Should Brian Williams be fired?

Brian Williams - NBC News

Brian Williams – NBC News

Brian Williams should resign his position as Anchor and Managing Editor of NBC Nightly News. He has been unquestionably exposed telling untruths about being aboard a helicopter struck by a rocket-propelled grenade during the 2003 invasion of Iraq.

The question of firing him should not even be a matter of debate for NBC executives, especially if one assumes that Williams cares for the good of NBC News.  He should relieve them of that decision, and simply resign.

Given the length and nature of his relationship with NBC, it is a reasonable assumption that he cares about the organization.

There is also little doubt that there are still those at NBC who care a great deal for Williams. In a recent memo concerning the Brian Williams controversy, Deborah Turness, president of NBC News, referred to the organization as a close-knit family.

It is fantastic that the atmosphere in the NBC news division feels like that of a close-knit family; however, they are a news organization and not a family.

Turness did acknowledge the seriousness of Williams’ ethical failure when she announced his six-month suspension.

“…This was wrong and completely inappropriate for someone in Brian’s position.

In addition, we have concerns about comments that occurred outside NBC News while Brian was talking about his experiences in the field.

As Managing Editor and Anchor of Nightly News, Brian has a responsibility to be truthful and to uphold the high standards of the news division at all times.”

This leaves little doubt that she fully understands the breech in trust this represents, but she goes on to explain.

“…We felt it would have been wrong to disregard the good work Brian has done and the special relationship he has forged with our viewers over 22 years…”

It is here that a failure in judgment occurs for Turness and the other executives at NBC; they are not handing out punishment to an adolescent family member, but to a news editor and anchor who committed a firing offence.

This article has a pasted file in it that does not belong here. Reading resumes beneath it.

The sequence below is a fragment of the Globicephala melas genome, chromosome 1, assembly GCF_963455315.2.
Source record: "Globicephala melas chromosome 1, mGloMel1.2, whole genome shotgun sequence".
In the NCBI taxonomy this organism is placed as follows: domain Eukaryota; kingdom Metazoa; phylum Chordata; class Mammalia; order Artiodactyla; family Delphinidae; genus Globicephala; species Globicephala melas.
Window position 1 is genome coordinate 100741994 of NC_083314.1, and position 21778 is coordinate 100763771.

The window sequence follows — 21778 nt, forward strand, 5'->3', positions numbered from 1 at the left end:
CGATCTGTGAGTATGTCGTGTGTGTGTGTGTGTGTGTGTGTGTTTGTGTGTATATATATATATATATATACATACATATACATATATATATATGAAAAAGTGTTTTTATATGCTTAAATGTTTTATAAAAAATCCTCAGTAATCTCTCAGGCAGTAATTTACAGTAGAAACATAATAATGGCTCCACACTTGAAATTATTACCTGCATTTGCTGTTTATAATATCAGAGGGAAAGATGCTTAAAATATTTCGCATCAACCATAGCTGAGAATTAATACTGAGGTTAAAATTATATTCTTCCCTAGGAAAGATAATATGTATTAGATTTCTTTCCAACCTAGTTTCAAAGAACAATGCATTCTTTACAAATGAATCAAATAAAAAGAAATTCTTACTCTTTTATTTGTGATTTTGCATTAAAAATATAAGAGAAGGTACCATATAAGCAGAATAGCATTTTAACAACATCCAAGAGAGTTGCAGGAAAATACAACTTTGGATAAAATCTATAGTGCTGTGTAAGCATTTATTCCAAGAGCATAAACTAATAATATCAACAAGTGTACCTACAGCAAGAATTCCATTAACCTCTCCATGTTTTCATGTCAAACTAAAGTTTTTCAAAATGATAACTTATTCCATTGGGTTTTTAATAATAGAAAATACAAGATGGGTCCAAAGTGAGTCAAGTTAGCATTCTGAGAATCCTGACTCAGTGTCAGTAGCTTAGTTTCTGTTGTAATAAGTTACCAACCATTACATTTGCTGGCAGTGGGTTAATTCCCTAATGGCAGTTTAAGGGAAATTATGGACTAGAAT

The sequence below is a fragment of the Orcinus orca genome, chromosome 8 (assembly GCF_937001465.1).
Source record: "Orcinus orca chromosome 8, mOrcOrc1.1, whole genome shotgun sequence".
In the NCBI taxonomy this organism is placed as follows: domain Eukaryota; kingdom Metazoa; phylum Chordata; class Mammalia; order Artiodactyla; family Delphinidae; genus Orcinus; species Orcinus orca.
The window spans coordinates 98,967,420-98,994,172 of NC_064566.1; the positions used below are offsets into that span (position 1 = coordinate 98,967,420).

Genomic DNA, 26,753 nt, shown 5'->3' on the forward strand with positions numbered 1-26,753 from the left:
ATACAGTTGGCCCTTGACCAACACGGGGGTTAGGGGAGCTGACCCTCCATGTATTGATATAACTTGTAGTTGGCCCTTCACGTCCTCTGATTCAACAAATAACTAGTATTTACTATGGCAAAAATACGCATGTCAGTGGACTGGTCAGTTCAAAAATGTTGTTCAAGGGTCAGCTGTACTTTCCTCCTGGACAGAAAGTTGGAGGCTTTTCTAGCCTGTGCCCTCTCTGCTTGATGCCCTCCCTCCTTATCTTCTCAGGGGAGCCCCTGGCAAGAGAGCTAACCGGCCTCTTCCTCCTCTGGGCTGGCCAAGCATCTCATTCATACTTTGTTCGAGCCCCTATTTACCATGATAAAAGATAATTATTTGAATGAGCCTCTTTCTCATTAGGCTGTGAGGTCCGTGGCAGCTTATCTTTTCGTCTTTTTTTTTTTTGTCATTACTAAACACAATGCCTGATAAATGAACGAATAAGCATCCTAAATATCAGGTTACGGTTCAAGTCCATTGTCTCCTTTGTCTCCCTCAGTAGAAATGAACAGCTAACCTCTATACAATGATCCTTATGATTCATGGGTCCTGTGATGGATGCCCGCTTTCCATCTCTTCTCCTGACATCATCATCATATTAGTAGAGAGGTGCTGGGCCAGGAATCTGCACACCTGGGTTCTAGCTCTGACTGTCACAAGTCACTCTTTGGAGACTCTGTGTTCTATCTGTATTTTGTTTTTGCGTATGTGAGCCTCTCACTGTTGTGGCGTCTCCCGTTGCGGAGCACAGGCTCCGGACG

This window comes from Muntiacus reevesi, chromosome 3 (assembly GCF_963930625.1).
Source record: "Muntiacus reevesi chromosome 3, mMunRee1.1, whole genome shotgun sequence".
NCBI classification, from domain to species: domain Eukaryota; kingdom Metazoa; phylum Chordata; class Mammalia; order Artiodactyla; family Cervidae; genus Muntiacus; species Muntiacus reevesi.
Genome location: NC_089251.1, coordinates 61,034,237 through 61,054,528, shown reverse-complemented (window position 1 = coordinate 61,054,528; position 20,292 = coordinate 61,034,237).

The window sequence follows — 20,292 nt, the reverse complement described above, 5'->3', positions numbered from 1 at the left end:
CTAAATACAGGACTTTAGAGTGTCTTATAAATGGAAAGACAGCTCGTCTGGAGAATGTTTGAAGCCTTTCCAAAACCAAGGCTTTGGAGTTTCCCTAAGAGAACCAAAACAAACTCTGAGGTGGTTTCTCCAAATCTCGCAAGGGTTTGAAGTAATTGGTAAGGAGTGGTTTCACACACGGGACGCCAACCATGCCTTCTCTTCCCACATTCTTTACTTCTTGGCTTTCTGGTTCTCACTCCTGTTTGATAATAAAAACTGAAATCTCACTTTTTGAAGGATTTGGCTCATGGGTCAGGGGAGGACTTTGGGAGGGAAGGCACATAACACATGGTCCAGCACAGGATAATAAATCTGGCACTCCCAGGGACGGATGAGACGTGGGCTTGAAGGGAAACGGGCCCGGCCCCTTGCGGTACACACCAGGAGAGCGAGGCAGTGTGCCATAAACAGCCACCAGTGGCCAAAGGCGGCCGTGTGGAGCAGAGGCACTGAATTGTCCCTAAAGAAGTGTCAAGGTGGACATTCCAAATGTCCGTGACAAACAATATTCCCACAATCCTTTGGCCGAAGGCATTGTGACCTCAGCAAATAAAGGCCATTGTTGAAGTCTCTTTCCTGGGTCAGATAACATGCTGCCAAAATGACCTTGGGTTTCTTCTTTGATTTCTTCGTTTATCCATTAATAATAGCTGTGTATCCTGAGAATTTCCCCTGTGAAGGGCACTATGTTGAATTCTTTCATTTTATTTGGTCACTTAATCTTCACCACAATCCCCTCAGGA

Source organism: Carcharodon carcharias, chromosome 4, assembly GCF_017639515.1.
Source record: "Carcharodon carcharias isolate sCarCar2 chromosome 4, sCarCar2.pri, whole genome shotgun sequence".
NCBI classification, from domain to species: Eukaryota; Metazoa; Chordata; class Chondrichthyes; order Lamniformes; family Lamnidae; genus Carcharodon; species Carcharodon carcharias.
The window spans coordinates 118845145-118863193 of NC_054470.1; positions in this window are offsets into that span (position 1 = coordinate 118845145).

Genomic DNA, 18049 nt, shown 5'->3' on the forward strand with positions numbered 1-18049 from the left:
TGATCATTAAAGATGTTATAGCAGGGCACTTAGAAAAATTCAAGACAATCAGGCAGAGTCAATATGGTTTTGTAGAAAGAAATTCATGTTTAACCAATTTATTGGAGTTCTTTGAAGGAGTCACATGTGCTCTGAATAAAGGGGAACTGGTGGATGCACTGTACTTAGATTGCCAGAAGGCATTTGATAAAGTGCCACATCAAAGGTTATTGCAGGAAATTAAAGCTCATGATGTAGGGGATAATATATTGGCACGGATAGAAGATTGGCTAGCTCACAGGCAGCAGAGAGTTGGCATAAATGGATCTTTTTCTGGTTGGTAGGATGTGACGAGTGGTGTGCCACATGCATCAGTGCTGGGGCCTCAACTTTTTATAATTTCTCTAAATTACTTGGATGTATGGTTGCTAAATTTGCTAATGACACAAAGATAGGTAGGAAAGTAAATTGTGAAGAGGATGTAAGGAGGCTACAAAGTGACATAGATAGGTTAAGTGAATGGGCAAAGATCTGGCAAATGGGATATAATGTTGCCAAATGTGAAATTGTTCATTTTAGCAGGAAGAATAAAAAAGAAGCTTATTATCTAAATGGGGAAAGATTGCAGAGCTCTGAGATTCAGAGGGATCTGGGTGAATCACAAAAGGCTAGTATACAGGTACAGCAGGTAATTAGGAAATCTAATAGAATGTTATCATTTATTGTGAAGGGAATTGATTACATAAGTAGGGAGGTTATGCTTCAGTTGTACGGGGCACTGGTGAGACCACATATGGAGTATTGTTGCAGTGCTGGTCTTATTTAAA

Williams should have tendered his resignation, leaving them to deal with rebuilding the trust of their viewers. But now the organization faces a lengthy investigation, and even future embarrassment as the saga will be drawn out over the course of six months.

The news media is like any other human endeavor, it is inherently flawed. We humans sometimes tell lies, we sometimes hold personal agendas over the well-being of our fellow humans, and sometimes we simply fail miserably.

New York Times blogger, Tara Parker-Pope, recently posted that,

“The fallibility and the malleability of the human memory is at the center of a national controversy involving Brian Williams, the “NBC Nightly News” anchor.”

While one can certainly acknowledge the fallibility of the human condition, it is preposterous when Parker-Pope goes on to suggest Williams is a victim of false memory, or that he shouldn’t be held to a higher standard.

We are not talking about a drunken uncle at the VFW Hall embellishing his battlefield exploits; we are talking about the Managing Editor of NBC Nightly News.

When humans band together to create institutions, we are at our most brilliant, we accomplish our greatest achievements, and we manage to mitigate our personal flaws by relying on the strength of the institution.

Brain Williams should hold himself accountable and resign; if not, NBC leadership needs to hold him accountable to the standards of the organization, and fire him.

 

 

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Dear Readers

February 15, 2015

Dear Readers,

The Bedlam & Chaos Review started as student project during my studies at Towson University. Since I’ve been getting a few views and comments recently, I’m dusting off this blog and giving it some much needed attention.

I’m also modifying the scope and direction of the blog to stick more closely to commentary on news, media, and culture.

I still might include an essay or two that I write for a professor, but my primary intent is to speak in my blog voice about topics we encounter via modern media.

I’m nearing the end of my time at Towson University, and I feel it is time to break free and explore the world on my own terms.

Please feel free to comment and even disagree with me. I promise to limit moderation in the discussion section to a bare minimum.

You can be as harsh with me as you wish, but I do ask that you be polite to each other in the comments section.

On the off chance that I do get a following in here, I guess that I’ll have to establish a clear code of conduct, but for now that is all the guidance I’m giving you.

I hope you’ll enjoy my thoughts and voice as I continue to develop The Bedlam & Chaos Review.

Warm Regards,

D. Chris Draughn